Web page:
top of page

Foam Rolling - Fab or Fad?

Updated: Jun 21, 2022

by Anna DiMarco, Senior Physiotherapist

foam rolling

Foam rolling has gained a faithful following over the last several years as a method of self-massage and joint mobilization. The concept of tool-assisted muscle release is not a new one as physiotherapists and massage therapists have been advising clients to sit on tennis balls, lean into lacrosse balls or get themselves a Thera Cane for decades already. The basic idea behind this method is to utilize a firm, somewhat unforgiving surface to apply pressure to tight muscular areas to aide in the release of tension and possibly the decrease of pain related to said muscular tension.

Foam rolling has taken on a greater role (or is that roll????) in the world of fitness and rehab than the lonely little tennis ball ever managed to achieve. Rolling has become a very popular trend with body builders, elite athletes, fitness novices and rehab clients alike resorting to this method in hopes of improving their sport performance, aiding their post-workout muscular recovery and decreasing their chronic muscle pain. Some fitness studios even go so far as to offer Foam Rolling Classes, utilizing the rollers alternatively as a strengthening and balance tool and as a soft tissue and joint mobilizing aide in the same lesson. These classes often fall under the Yoga or Pilates genre of classes and the roller acts as a manner of enhancing the stretches and progressing the difficulty of the poses.

Science Behind the Practice

There does seem to be scientific support for the use of foam rollers to reduce post workout muscle soreness, improve range of motion, improve muscular activation and improve certain aspects of sport performance. A study carried out at Memorial University in Newfoundland looked at the immediate effects of foam rolling on the Quadriceps (front thigh) muscle strength and range of motion/flexibility following an intense Squat workout. This study compared a Rolling Group to a Control Group (rest for 2 minutes). The "Rollers" demonstrated a 10 degree improvement in range of motion vs. the "Resters" who only gained one degree improvement. As well, the Rollers demonstrated an increased pressure-pain threshold, increased sprint speed, increased power and increased dynamic strength and endurance compared to the control group. In other words, foam rolling after an intense exercise session appears to aid and abet exercise recovery to the extent that it has the ability to improve overall sport performance.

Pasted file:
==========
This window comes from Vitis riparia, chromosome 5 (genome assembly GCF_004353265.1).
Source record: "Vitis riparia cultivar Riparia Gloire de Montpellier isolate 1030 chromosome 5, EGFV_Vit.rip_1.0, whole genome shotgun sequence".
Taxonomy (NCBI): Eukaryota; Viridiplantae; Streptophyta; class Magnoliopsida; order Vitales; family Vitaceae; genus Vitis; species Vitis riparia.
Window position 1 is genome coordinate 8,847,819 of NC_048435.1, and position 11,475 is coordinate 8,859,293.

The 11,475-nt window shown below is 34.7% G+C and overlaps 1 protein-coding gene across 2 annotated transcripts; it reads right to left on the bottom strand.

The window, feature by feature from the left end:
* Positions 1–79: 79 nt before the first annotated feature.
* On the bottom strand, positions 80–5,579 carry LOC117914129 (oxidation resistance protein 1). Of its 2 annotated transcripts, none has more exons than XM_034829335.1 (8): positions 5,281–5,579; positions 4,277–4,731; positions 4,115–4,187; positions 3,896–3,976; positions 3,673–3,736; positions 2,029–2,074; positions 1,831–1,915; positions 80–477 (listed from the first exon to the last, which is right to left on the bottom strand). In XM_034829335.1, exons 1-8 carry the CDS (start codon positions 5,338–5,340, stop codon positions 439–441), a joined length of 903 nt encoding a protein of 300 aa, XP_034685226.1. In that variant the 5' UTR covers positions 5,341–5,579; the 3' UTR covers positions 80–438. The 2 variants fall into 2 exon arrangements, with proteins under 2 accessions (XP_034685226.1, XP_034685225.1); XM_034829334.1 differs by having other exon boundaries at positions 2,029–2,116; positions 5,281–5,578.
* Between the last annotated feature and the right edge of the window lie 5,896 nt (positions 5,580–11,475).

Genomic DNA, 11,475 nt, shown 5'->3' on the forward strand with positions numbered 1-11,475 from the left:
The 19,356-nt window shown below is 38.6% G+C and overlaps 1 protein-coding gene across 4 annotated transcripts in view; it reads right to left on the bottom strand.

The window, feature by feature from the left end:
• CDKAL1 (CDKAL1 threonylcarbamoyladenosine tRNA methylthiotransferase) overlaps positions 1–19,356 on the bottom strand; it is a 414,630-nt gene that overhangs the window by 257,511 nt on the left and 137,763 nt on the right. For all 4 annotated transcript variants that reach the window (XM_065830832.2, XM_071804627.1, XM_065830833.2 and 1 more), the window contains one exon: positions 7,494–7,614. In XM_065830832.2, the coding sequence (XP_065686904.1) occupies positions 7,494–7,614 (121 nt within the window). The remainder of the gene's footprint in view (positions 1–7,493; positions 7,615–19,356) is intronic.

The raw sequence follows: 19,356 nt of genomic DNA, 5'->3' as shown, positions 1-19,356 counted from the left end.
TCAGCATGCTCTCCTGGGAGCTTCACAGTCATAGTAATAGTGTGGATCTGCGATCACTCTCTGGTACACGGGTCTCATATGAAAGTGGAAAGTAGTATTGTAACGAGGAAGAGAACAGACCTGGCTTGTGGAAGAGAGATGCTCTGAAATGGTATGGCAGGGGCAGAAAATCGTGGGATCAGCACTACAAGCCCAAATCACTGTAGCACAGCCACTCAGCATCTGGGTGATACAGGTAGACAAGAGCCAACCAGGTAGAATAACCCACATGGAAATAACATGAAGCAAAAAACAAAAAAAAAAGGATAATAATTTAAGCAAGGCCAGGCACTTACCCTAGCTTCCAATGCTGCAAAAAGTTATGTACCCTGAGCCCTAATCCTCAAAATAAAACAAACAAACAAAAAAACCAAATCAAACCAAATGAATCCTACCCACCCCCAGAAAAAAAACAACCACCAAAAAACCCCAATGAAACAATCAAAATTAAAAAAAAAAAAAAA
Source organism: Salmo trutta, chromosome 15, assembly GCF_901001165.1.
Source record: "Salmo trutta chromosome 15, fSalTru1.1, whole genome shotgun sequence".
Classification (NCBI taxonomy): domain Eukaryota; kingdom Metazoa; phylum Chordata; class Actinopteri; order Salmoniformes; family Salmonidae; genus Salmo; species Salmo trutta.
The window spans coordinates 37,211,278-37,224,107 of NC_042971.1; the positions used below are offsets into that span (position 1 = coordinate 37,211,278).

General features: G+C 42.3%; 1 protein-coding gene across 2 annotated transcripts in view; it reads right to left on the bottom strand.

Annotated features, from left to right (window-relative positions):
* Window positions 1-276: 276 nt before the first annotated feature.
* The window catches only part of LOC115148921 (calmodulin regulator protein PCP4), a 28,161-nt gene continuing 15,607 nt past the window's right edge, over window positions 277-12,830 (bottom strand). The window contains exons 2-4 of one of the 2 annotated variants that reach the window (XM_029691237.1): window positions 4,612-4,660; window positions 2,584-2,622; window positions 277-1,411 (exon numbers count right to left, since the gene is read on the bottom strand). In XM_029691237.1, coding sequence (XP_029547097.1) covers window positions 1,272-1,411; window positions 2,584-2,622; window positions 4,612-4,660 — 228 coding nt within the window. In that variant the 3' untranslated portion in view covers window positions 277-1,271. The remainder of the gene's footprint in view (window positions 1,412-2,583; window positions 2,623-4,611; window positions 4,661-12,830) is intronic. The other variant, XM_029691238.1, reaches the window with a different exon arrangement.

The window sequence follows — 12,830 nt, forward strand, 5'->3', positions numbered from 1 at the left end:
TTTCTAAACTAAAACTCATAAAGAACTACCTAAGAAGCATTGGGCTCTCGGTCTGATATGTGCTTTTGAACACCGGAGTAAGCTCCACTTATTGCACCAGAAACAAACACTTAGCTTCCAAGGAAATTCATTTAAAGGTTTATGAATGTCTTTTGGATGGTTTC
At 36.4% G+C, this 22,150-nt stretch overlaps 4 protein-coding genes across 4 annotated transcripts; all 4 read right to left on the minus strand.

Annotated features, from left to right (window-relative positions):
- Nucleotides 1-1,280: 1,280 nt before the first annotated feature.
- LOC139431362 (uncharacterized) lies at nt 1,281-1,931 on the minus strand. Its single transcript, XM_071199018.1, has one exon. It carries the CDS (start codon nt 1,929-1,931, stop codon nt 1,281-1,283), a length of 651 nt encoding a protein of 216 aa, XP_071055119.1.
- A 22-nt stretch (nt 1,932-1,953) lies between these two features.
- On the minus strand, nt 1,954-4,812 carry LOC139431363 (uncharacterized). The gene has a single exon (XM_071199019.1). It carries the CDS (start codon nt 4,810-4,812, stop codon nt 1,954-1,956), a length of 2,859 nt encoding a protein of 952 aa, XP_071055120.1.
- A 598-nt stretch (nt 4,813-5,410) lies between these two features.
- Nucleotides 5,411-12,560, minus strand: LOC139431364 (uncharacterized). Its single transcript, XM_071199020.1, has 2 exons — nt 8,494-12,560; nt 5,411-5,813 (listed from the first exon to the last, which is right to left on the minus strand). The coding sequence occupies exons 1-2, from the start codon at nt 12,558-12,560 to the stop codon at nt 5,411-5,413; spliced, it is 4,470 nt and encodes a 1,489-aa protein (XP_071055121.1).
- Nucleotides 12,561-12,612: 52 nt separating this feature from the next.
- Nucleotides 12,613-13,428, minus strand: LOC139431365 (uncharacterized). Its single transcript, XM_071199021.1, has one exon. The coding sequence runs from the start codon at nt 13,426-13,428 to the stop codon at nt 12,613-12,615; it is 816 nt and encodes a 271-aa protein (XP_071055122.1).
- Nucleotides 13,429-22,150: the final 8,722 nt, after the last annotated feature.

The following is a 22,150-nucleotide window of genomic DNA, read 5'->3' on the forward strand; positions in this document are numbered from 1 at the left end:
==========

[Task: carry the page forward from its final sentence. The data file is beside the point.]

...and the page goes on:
Possible Benefits of Foam Rolling

[if !supportLists]1) [endif]Improves long term muscle flexibility

[if !supportLists]2) [endif]Improves muscular imbalances

[if !supportLists]3) [endif]Improves joint and muscle range of motion

[if !supportLists]4) [endif]Decreases post workout muscle soreness

[if !supportLists]5) [endif]Decreases chronic muscle tension

[if !supportLists]6) [endif]Aides in the prevention of overuse injuries

[if !supportLists]7) [endif]Improves sport performance

[if !supportLists]8) [endif]Improves neuromuscular efficiency

Roll With It: The Method

It is important to use a mindful approach to this method of self-massage as it is possible to harm oneself (beyond the obvious short-term discomfort of poking around tender muscles) with a poorly executed foam rolling session.

  • [endif]Perform foam roller sessions on warm muscles only

  • [endif]Position the roller under the soft tissue area you want to loosen

  • [endif]Maintain core stability throughout your rolling session

  • Gently roll your body weight back and forth across the roller while targeting tight muscles

  • Move slowly

  • Stay on soft tissue and avoid rolling directly over bones or joints

  • Never roll your low back as it is not well padded or protect

  • Freely roll the upper back as it is well protected by the shoulder blades

  • Never roll your Iliotibial band (this is a point of discussion and possible future blog article)

  • Breathe, breathe, breathe while you roll

  • Maintain pressure for approximately 20 seconds in any one area when first starting out

  • Increase the time ( 60 seconds to 2 minutes ) as you become more experienced and tolerant

  • Tissue depth, area involved and level of rolling experience are the combined determinants of duration

  • A complete body session should last 10-20 minutes

  • Drink plenty of water after your session

If you have never tried foam rolling, you may want to seek the guidance of a fitness or rehabilitation professional to assist you with your first introductions to this wonderful method of self-massage.

Get rolling!

Stay Strong!


Featured Posts
Recent Posts
Search By Tags
bottom of page